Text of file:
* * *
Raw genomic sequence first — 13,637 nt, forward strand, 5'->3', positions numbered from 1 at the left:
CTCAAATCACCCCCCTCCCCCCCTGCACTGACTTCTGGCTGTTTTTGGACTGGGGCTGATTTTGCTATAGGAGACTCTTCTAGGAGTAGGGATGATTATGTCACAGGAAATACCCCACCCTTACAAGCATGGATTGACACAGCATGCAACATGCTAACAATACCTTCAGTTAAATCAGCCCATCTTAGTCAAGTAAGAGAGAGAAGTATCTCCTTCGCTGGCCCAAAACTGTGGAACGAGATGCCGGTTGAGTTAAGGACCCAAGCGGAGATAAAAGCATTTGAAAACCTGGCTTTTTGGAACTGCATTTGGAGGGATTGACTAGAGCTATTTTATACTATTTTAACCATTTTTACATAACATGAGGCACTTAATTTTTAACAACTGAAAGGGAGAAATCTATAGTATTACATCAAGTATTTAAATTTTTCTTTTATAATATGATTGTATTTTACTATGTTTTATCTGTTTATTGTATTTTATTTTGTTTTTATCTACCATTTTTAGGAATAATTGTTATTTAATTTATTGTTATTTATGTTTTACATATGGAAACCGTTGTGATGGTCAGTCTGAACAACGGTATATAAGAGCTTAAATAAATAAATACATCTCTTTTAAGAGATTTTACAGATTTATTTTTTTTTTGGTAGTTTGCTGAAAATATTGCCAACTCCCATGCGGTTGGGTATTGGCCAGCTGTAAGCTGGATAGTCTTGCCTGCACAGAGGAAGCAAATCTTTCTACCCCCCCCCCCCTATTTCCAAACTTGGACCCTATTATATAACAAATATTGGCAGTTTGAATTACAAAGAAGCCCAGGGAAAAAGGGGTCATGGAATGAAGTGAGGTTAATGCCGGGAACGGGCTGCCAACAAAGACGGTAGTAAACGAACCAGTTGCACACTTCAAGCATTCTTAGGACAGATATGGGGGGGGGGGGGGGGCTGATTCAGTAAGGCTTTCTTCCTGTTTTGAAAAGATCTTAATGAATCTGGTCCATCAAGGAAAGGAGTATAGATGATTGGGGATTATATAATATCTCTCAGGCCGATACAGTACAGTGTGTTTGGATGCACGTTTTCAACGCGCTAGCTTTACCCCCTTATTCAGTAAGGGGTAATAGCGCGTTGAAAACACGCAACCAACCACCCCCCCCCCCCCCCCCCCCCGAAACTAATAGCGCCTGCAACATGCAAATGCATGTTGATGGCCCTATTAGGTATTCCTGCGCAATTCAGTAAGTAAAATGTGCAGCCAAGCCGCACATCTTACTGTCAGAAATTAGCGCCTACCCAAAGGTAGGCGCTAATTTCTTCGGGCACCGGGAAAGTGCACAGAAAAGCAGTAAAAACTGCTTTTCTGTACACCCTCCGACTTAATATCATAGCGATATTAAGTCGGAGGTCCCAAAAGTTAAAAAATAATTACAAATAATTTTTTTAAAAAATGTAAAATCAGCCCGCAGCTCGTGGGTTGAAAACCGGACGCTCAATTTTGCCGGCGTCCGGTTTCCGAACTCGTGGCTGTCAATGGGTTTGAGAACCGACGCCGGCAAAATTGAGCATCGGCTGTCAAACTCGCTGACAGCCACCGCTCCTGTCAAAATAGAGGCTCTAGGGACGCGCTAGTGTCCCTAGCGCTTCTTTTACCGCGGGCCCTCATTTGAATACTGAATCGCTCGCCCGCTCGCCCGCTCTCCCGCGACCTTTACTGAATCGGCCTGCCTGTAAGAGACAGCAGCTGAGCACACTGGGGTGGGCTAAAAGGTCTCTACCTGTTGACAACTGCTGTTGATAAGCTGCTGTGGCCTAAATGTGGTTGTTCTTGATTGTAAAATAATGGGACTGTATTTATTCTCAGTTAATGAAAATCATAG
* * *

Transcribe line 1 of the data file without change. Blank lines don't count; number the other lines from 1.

Raw genomic sequence first — 13,637 nt, forward strand, 5'->3', positions numbered from 1 at the left: